I nodded eagerly, picturing white short shorts, a halter top and the white Go-Go boots I was wearing, just like those Goldie Hawn sported on Laugh-In.
“You get yourself a French cut bra,” he said. “Get a padded one, you get my drift?” he added, looking pointedly down at my B-minus bosoms. I blushed. “Sew some sequins on it, see? And you’ll need a bikini bottom with sequins and some fringe too. Spike heels too, 4 inches. You’ll start Saturday night. Be here at 6:30.”
I skipped out wearing an ear-to-ear grin. I was now an official Go-Go Girl! Next step: getting the costume made, since I didn’t sew. I had it! I would ask Katie, my mom’s dressmaker/close friend to make it for me. It would be tricky to ask such a thing of her without Mom finding out, but Mom was out of town for two weeks.
“Uh…Katie? Do you think you’d mind sewing these sequins on this bra for me? And this bikini bottom too? Oh, and this fringe? Katie looked at me with pursed lips. “What’s this for?”
“A….costume party!” I blurted. “I’m going as a…a Playboy Bunny.”
She stared at me.
I added feebly, “I just need to find some ears and a tail.”
* * *
Saturday night at 6:30 I was at Agostino’s. I paced anxiously, waiting for my turn. I was the 3rd girl in the line-up, a nervous wreck, my legs shaking like jello. When I was announced, I hurried up the steps to the stage, put my 3 songs into the jukebox and stood staring out into the glaring footlights waiting for the music to begin. I looked down at the bar to see no more than three men seated there. Two were lost in their drinks, one was reading the paper. The Wipeout drums began and I pasted on a smile and went into my moves. I shimmied to the left, shimmied to the right, spun around and fell off the stage. Right into the lap of Mr. newspaper-reader. He jumped up with a “What the…” , which dumped me from his lap, which threw me against the stage stairs where the unfinished edge of the plywood cut a three-inch long gash in my thigh. One of the waiters hustled me into the back room before I could bleed all over the carpet.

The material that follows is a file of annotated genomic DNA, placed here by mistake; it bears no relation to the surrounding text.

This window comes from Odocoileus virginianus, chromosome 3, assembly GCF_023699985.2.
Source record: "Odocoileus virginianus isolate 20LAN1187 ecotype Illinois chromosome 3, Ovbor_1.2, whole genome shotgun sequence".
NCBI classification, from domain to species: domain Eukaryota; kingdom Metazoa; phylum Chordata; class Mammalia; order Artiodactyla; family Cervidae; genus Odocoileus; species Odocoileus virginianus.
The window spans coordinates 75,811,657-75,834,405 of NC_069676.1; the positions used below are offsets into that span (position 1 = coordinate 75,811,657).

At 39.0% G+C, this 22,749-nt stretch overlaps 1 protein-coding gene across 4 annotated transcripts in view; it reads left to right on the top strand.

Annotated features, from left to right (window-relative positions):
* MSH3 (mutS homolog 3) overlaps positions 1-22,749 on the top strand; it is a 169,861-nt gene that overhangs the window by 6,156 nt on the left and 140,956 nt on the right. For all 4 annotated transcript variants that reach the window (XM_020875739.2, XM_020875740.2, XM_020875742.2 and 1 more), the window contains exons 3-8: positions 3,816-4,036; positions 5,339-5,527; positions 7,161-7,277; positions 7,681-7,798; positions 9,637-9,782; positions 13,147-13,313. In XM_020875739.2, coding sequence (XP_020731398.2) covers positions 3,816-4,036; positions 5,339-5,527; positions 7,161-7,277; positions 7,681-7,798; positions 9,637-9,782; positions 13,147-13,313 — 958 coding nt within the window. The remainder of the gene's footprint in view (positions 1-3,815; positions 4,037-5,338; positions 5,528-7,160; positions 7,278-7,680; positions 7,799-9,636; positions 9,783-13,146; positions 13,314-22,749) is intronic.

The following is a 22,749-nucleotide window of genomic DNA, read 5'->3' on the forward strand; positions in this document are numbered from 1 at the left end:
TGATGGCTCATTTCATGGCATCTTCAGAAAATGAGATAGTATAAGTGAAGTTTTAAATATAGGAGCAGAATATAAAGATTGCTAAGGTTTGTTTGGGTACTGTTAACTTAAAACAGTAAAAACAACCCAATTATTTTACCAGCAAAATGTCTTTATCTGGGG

I went home early that night.
* * *
I had been dancing for three weekends, when Mr. Agostino called me over. “Have a seat, little girl,” he said. I slid in, smiling, expecting to hear how well I had been doing.
“Bad news, honey, Mary’s Club down the street is killing us. They got topless dancers now. We’re gonna have to go topless too if we wanna compete.”
I stared at him aghast. “I…I…well, I can’t do that!” I stuttered, blushing.
“Yeah, well,” he said, with another of those pointed looks down at my stuffed- into-falsies but still barely visible breasts. “We’re gonna have to let you go.”
I sat staring at him for a second before outrage rose unexpectedly up. “What? That’s not fair!” I said. And then, trying to recover my cool with humor, blurted, “Hey, I’m topless!”
Agostino snorted a laugh, “Yeah, but that’s not the kinda topless we’re looking for.”
So much for my dancing career.
Years later when I confessed to my mother about my short-lived escapade, she laughed. “Oh, I knew all about that,” she said, “Did you seriously think Katie believed the costume party story?”
I had, actually.